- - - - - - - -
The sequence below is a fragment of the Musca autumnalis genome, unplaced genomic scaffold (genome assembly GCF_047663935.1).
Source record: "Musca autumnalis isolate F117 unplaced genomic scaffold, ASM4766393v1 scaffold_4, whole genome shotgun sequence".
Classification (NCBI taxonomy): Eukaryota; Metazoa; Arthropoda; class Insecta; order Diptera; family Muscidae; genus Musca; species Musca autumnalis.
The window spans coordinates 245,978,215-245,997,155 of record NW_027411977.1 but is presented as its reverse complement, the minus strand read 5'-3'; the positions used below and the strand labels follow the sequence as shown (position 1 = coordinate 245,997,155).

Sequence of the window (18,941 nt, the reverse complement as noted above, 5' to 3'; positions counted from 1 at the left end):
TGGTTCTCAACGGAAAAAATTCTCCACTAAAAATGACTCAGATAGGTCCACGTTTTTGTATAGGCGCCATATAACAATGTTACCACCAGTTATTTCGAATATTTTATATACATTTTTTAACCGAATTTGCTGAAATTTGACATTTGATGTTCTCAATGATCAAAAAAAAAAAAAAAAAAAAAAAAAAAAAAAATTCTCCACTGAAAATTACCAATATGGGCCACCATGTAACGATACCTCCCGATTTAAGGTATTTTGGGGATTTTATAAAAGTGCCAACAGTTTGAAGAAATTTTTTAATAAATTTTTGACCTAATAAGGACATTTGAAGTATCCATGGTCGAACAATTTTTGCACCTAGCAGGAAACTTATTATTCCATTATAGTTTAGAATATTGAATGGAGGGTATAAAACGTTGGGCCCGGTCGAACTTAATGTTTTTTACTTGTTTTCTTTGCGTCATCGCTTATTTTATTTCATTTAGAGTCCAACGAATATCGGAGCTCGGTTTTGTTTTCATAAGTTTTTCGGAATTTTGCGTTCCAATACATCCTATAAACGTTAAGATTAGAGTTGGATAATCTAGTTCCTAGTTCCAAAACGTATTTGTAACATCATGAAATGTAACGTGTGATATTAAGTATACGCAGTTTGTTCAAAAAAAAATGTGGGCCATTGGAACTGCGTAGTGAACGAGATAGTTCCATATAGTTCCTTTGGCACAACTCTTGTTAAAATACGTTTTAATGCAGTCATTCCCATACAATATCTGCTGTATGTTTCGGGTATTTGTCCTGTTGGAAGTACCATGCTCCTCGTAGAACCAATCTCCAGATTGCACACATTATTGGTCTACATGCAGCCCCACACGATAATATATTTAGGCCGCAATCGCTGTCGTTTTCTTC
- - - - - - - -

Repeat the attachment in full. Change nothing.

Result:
The sequence below is a fragment of the Musca autumnalis genome, unplaced genomic scaffold (genome assembly GCF_047663935.1).
Source record: "Musca autumnalis isolate F117 unplaced genomic scaffold, ASM4766393v1 scaffold_4, whole genome shotgun sequence".
Classification (NCBI taxonomy): Eukaryota; Metazoa; Arthropoda; class Insecta; order Diptera; family Muscidae; genus Musca; species Musca autumnalis.
The window spans coordinates 245,978,215-245,997,155 of record NW_027411977.1 but is presented as its reverse complement, the minus strand read 5'-3'; the positions used below and the strand labels follow the sequence as shown (position 1 = coordinate 245,997,155).

Sequence of the window (18,941 nt, the reverse complement as noted above, 5' to 3'; positions counted from 1 at the left end):
TGGTTCTCAACGGAAAAAATTCTCCACTAAAAATGACTCAGATAGGTCCACGTTTTTGTATAGGCGCCATATAACAATGTTACCACCAGTTATTTCGAATATTTTATATACATTTTTTAACCGAATTTGCTGAAATTTGACATTTGATGTTCTCAATGATCAAAAAAAAAAAAAAAAAAAAAAAAAAAAAAAATTCTCCACTGAAAATTACCAATATGGGCCACCATGTAACGATACCTCCCGATTTAAGGTATTTTGGGGATTTTATAAAAGTGCCAACAGTTTGAAGAAATTTTTTAATAAATTTTTGACCTAATAAGGACATTTGAAGTATCCATGGTCGAACAATTTTTGCACCTAGCAGGAAACTTATTATTCCATTATAGTTTAGAATATTGAATGGAGGGTATAAAACGTTGGGCCCGGTCGAACTTAATGTTTTTTACTTGTTTTCTTTGCGTCATCGCTTATTTTATTTCATTTAGAGTCCAACGAATATCGGAGCTCGGTTTTGTTTTCATAAGTTTTTCGGAATTTTGCGTTCCAATACATCCTATAAACGTTAAGATTAGAGTTGGATAATCTAGTTCCTAGTTCCAAAACGTATTTGTAACATCATGAAATGTAACGTGTGATATTAAGTATACGCAGTTTGTTCAAAAAAAAATGTGGGCCATTGGAACTGCGTAGTGAACGAGATAGTTCCATATAGTTCCTTTGGCACAACTCTTGTTAAAATACGTTTTAATGCAGTCATTCCCATACAATATCTGCTGTATGTTTCGGGTATTTGTCCTGTTGGAAGTACCATGCTCCTCGTAGAACCAATCTCCAGATTGCACACATTATTGGTCTACATGCAGCCCCACACGATAATATATTTAGGCCGCAATCGCTGTCGTTTTCTTC